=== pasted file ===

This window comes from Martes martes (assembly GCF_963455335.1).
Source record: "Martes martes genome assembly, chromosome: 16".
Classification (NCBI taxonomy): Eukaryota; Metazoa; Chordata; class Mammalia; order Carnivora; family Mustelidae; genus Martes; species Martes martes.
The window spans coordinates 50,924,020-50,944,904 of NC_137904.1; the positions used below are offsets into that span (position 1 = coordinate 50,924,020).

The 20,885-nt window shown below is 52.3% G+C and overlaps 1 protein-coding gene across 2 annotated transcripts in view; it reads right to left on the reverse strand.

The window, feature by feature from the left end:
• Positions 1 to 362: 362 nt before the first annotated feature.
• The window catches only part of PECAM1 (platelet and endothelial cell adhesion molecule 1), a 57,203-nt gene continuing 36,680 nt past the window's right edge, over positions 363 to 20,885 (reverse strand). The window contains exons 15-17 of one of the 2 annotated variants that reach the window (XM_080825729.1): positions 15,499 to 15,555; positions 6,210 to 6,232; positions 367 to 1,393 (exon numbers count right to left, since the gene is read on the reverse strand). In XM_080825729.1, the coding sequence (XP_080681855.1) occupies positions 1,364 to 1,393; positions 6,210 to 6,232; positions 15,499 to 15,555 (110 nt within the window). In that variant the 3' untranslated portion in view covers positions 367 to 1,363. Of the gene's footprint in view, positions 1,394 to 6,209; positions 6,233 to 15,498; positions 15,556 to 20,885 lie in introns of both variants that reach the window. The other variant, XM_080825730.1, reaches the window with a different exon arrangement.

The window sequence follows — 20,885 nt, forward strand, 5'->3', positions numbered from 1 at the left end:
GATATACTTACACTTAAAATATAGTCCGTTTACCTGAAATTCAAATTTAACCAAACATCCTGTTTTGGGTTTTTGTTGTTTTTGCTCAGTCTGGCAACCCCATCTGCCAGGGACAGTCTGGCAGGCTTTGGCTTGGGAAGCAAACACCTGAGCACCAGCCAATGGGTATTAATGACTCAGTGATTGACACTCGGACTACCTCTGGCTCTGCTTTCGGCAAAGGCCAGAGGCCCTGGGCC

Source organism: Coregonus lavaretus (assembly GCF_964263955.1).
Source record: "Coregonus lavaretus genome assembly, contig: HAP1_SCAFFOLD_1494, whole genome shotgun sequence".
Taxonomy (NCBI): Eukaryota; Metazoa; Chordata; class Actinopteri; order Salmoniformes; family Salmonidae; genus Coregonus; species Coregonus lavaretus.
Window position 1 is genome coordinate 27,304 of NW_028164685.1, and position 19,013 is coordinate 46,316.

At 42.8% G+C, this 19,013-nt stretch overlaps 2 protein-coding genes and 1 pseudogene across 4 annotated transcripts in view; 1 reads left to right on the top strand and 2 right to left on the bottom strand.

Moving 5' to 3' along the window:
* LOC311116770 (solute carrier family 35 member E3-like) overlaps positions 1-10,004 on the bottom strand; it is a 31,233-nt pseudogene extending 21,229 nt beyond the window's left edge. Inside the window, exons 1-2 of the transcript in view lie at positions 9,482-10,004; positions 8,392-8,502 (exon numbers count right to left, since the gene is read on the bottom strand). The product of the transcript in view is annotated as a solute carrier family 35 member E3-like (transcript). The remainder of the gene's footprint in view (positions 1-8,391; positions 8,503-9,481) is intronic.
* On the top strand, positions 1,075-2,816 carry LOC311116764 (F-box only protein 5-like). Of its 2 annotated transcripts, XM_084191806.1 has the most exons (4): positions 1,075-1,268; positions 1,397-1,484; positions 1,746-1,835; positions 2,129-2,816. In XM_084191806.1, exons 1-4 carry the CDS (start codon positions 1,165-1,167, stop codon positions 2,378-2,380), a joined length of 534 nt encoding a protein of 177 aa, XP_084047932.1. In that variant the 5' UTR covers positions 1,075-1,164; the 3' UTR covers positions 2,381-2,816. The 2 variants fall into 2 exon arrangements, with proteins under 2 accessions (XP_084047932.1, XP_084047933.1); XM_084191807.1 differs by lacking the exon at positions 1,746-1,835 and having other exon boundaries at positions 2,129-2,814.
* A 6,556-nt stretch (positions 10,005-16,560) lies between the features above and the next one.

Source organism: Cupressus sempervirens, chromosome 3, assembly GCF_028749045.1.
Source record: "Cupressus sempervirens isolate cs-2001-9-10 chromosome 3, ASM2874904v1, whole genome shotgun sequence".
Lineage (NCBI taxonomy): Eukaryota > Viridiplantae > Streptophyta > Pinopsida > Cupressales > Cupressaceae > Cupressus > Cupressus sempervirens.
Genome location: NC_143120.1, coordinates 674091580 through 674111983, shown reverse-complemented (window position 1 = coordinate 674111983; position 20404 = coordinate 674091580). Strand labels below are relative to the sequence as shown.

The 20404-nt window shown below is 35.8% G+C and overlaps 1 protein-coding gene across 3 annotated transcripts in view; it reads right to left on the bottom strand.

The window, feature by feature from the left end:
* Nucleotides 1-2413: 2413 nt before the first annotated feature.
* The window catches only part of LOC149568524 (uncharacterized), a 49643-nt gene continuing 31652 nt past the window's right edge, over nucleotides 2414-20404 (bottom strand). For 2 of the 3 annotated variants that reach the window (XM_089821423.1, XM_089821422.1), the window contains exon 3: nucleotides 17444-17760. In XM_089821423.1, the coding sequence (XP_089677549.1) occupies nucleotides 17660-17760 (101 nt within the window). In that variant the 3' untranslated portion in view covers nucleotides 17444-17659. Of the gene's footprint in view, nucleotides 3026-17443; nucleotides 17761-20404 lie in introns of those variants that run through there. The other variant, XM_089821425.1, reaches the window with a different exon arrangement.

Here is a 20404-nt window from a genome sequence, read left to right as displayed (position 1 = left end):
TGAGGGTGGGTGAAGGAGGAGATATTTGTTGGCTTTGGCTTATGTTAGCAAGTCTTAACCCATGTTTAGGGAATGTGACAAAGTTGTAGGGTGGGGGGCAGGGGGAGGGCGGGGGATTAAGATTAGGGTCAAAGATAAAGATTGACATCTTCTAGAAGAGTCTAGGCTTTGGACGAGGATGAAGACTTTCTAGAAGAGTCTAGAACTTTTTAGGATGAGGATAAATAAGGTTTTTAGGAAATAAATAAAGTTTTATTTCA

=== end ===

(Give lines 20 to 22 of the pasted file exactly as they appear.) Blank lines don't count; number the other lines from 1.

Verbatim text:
Source organism: Cupressus sempervirens, chromosome 3, assembly GCF_028749045.1.
Source record: "Cupressus sempervirens isolate cs-2001-9-10 chromosome 3, ASM2874904v1, whole genome shotgun sequence".
Lineage (NCBI taxonomy): Eukaryota > Viridiplantae > Streptophyta > Pinopsida > Cupressales > Cupressaceae > Cupressus > Cupressus sempervirens.